26. Gali, Jordi & van Rens, Thijs, 2015. "The Vanishing Procyclicality of Labor Productivity," The Warwick Economics Research Paper Series (TWERPS) 1062, University of Warwick, Department of Economics.
  27. Mandelman, Federico S & Zanetti, Francesco, 2010. "Technology shocks, employment and labour market frictions," Bank of England working papers 390, Bank of England.
  28. Sandra Martina Leitner, 2007. "The Austrian Business Cycle - A Role for Technology Shocks?," Economics working papers 2007-19, Department of Economics, Johannes Kepler University Linz, Austria.
  29. Domenico J. Marchetti & Francesco Nucci, 2007. "Pricing Behavior and the Response of Hours to Productivity Shocks," Journal of Money, Credit and Banking, Blackwell Publishing, vol. 39(7), pages 1587-1611, October.
  30. Hashmat Khan & John Tsoukalas, 2005. "Technology Shocks and UK Business Cycles," Macroeconomics 0512006, EconWPA.
  31. Federico S. Mandelman & Francesco Zanetti, 2008. "Estimating general equilibrium models: an application with labour market frictions," Technical Books, Centre for Central Banking Studies, Bank of England, edition 1, number 1.
  32. Rüdiger Bachmann & Peter Zorn, 2013. "What Drives Aggregate Investment?," NBER Working Papers 18990, National Bureau of Economic Research, Inc.
  33. Pascal Michaillat & Emmanuel Saez, 2013. "Aggregate Demand, Idle Time, and Unemployment," NBER Working Papers 18826, National Bureau of Economic Research, Inc.
  34. Keith Sill, 2006. "Macroeconomic volatility and the equity premium," Working Papers 06-1, Federal Reserve Bank of Philadelphia.
  35. Giovanni Peri & Laura Bottaz, 2005. "The International Dynamics of R&D and Innovationin the Short Run and in the Long Run," Working Papers 59, University of California, Davis, Department of Economics.
  36. Marios Zachariadis, 2003. "R&D, innovation, and technological progress: a test of the Schumpeterian framework without scale effects," Canadian Journal of Economics, Canadian Economics Association, vol. 36(3), pages 566-586, August.
  37. Neville Francis & Michael T. Owyang & Athena T. Theodorou, 2003. "The use of long-run restrictions for the identification of technology shocks," Working Papers 2003-010, Federal Reserve Bank of St. Louis.
  38. Hashmat Khan & John Tsoukalas, 2011. "Effects of Productivity Shocks on Employment: UK Evidence (revised 25 February 2013)," Carleton Economic Papers 11-05, Carleton University, Department of Economics, revised 25 Feb 2013.
  39. repec:ebl:ecbull:v:5:y:2004:i:3:p:1-8 is not listed on IDEAS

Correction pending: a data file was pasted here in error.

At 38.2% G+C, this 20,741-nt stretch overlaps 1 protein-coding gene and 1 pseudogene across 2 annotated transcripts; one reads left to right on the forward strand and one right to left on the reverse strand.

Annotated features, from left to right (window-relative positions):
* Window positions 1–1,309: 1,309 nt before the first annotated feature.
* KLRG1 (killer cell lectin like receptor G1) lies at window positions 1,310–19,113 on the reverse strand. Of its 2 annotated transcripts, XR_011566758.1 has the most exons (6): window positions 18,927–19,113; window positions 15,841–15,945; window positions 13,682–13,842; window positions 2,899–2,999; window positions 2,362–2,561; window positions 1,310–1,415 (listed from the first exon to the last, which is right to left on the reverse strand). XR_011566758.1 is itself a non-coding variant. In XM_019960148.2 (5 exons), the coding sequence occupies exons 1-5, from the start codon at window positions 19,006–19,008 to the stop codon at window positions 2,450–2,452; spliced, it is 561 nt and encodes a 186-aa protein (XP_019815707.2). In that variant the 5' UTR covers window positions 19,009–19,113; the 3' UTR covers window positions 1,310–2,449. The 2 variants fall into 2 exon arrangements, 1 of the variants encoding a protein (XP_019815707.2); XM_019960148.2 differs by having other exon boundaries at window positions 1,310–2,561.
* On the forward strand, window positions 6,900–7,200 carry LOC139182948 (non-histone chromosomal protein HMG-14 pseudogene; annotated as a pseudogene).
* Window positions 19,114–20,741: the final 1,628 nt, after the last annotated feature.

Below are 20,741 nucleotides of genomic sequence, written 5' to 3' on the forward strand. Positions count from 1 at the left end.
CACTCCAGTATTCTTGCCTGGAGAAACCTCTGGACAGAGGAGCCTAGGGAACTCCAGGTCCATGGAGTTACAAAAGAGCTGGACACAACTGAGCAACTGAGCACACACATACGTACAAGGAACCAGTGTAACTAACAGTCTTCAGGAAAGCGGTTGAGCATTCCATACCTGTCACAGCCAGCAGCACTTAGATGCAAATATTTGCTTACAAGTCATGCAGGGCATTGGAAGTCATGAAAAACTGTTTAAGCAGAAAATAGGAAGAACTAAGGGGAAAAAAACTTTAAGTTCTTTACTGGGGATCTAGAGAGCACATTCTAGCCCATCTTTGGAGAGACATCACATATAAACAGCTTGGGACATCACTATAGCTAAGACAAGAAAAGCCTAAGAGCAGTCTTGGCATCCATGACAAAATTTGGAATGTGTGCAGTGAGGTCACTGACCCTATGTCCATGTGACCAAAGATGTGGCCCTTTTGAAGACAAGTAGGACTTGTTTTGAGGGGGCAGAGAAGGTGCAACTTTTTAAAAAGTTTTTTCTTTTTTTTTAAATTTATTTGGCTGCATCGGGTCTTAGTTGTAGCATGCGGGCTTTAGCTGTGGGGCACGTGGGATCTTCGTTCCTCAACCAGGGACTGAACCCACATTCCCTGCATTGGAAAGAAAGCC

40. Lawrence J. Christiano & Martin Eichenbaum & Robert Vigfusson, 2004. "The Response of Hours to a Technology Shock: Evidence Based on Direct Measures of Technology," NBER Working Papers 10254, National Bureau of Economic Research, Inc.
  41. Francesco Zanetti, 2003. "Non-Walrasian Labor Market and the European Business Cycle," Boston College Working Papers in Economics 574, Boston College Department of Economics, revised 20 May 2004.
  42. Patrick Fève, 2004. "Technology Shock and Employment under Catching up with the Joneses," Economics Bulletin, AccessEcon, vol. 5(3), pages 1-8.
  43. Ossama Mikhail, 2005. "What Happens After A Technology Shock? A Bayesian Perspective," Macroeconomics 0510016, EconWPA.
  44. Alexopoulos, Michelle, 2008. "Extra! Extra! Some positive technology shocks are expansionary!," Economics Letters, Elsevier, vol. 101(3), pages 153-156, December.
  45. Michelle Alexopoulos, 2007. "Believe it or not! The 1930s was a technologically progressive decade," 2007 Meeting Papers 195, Society for Economic Dynamics.
  46. Roland Straub & Gert Peersman, 2006. "Putting the New Keynesian Model to a Test," IMF Working Papers 06/135, International Monetary Fund.
  47. Helge Braun & Reinout De Bock & Riccardo DiCecio, 2009. "Supply shocks, demand shocks, and labor market fluctuations," Review, Federal Reserve Bank of St. Louis, issue May, pages 155-178.
  48. Neville Francis & Valerie A. Ramey, 2002. "Is the Technology-Driven Real Business Cycle Hypothesis Dead?," NBER Working Papers 8726, National Bureau of Economic Research, Inc.
  49. Werner Hölzl & Andreas Reinstaller, 2005. "Sectoral and Aggregate Technology Shocks:Is There a Relationship?," Empirica, Springer, vol. 32(1), pages 45-72, 03.
  50. Hsu, Po-Hsuan, 2009. "Technological innovations and aggregate risk premiums," Journal of Financial Economics, Elsevier, vol. 94(2), pages 264-279, November.
  51. Antonio Fatás, 2002. "The Effects of Bussiness Cycles on Growth," Central Banking, Analysis, and Economic Policies Book Series, in: Norman Loayza & Raimundo Soto & Norman Loayza (Series Editor) & Klaus Schmidt-Hebbel (Series Editor) (ed.), Economic Growth: Sources, Trends, and Cycles, edition 1, volume 6, chapter 7, pages 191-220 Central Bank of Chile.
  52. Malley, James R. & Muscatelli, V. Anton & Woitek, Ulrich, 2005. "Real business cycles, sticky wages or sticky prices? The impact of technology shocks on US manufacturing," European Economic Review, Elsevier, vol. 49(3), pages 745-760, April.
  53. Ramey, Valerie A & Francis, Neville, 2002. "Is The Technology-Driven Real Business Cycle Hypothesis Dead? Shocks and Aggregate Fluctuations Revisted," University of California at San Diego, Economics Working Paper Series qt6x80k3nx, Department of Economics, UC San Diego.
  54. Jon Cohen & Michelle Alexopoulos, 2012. "The Media is the Measure: Technical change and employment, 1909-1949," 2012 Meeting Papers 301, Society for Economic Dynamics.
This information is provided to you by IDEAS at the Research Division of the Federal Reserve Bank of St. Louis using RePEc data.